Advertisement

Fever in Non-infectious Diseases

  • #x203A; Fever is commonly found in children with haematological disorders, of which sickle cell anaemia is the most common.

  • › An important cause of febrile illnesses in children with haemolytic disorders is infection with human parvovirus B19 (HPV B19).

  • › Children with cancer are often neutropenic and any associated fever needs urgent medical attention because of possible underlying serious bacterial infections, which may be responsible for 50% of deaths

  • › Fever in children with cancer may be due either to the disease (neoplastic fever) or to infection. The diagnosis of neoplastic fever should only be considered after exclusion of infection.

  • › Early administration of antibiotics to children with febrile neutropenia prior to confirming the infection has improved the survival in these children.

  • › In rheumatology, children with juvenile idiopathic arthritis have the highest incidence of fever. Children may present with persistent fever of unknown origin and are often subjected to intensive investigations, including many trials of antibiotics and occasionally laparotomy.

  • › In Kawasaki disease, fever has diagnostic and prognostic importance: higher temperature during days 10-13 of the disease and its continuation for more than 14 days is a risk factor associated with coronary involvement.

  • › Fever following vaccination is common and usually trivial. It is not a contraindication to further doses of vaccines.

Keywords

Juvenile Idiopathic Arthritis Kawasaki Disease Familial Mediterranean Fever Rheumatic Fever Macrophage Activation Syndrome 
These keywords were added by machine and not by the authors. This process is experimental and the keywords may be updated as the learning algorithm improves.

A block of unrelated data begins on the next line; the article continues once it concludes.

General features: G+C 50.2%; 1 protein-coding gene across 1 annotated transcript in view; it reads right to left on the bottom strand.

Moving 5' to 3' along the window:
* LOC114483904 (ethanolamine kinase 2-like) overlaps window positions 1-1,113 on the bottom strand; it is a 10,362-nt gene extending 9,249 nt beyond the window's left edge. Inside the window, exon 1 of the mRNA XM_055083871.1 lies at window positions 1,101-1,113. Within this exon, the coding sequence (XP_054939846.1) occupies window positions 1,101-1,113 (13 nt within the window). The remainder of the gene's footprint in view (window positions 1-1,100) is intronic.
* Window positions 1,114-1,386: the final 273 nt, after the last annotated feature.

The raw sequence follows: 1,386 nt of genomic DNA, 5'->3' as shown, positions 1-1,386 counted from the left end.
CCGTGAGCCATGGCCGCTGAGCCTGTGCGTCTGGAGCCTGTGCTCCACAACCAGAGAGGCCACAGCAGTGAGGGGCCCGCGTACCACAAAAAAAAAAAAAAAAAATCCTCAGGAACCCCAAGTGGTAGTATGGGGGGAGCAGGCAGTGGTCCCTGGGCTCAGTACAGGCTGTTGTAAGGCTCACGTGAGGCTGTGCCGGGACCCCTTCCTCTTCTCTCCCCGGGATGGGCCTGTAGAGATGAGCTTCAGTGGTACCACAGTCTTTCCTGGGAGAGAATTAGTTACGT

Preview

Unable to display preview. Download preview PDF.

Unable to display preview. Download preview PDF.

References

Haematology

  1. 1.
    Platt OS, Thorington BD, Brambilla DJ, et al. Pain in sickle cell disease: rates and risk factors. N Engl J Med 1991; 325: 11–16PubMedGoogle Scholar
  2. 2.
    Smith WK, Zhao H, Hodinka RL, et al. Epidemiology of human parvovirus B19 in children with sickle cell anaemia. Blood 2004; 103: 422–7CrossRefGoogle Scholar
  3. 3.
    Powars D, Overturf GD, Wilkins J. Commentary in sickle cell and SC disease. J Pediatr 1983; 103: 242–4PubMedCrossRefGoogle Scholar
  4. 4.
    McIntosh S, Rocks Y, Ritchey K, et al. Fever in young children with sickle cell disease. J Pediatr 1980; 96: 199–204PubMedCrossRefGoogle Scholar
  5. 5.
    Smith AW, Hendrichse RG, Harrison C, et al. Iron deficiency anaemia and its response to oral iron: report of a study in rural Gambian children treated at home by their mothers. Ann Trop Paediatr 1989; 9: 17–23PubMedGoogle Scholar
  6. 6.
    Gera T, Sachdev HPS. Effects of iron supplementation on incidence of infectious illness in children: systematic review. Br Med J 2002; 325: 1142–4.CrossRefGoogle Scholar
  7. 7.
    McKee LC. Fever in megaloblastic anaemia. South Med J 1979; 72: 1423–4PubMedGoogle Scholar
  8. 8.
    Igbal M P. Megaloblastic anaemia in a hospital-based population. Med Sci Res 2000; 28: 45–7Google Scholar
  9. 9.
    Welborn JL, Hersch J. Blood transfusion reactions: which are life-threatening and which are not? Postgrad Med 1991; 90: 125–38PubMedGoogle Scholar

Neoplastic Diseases

  1. 10.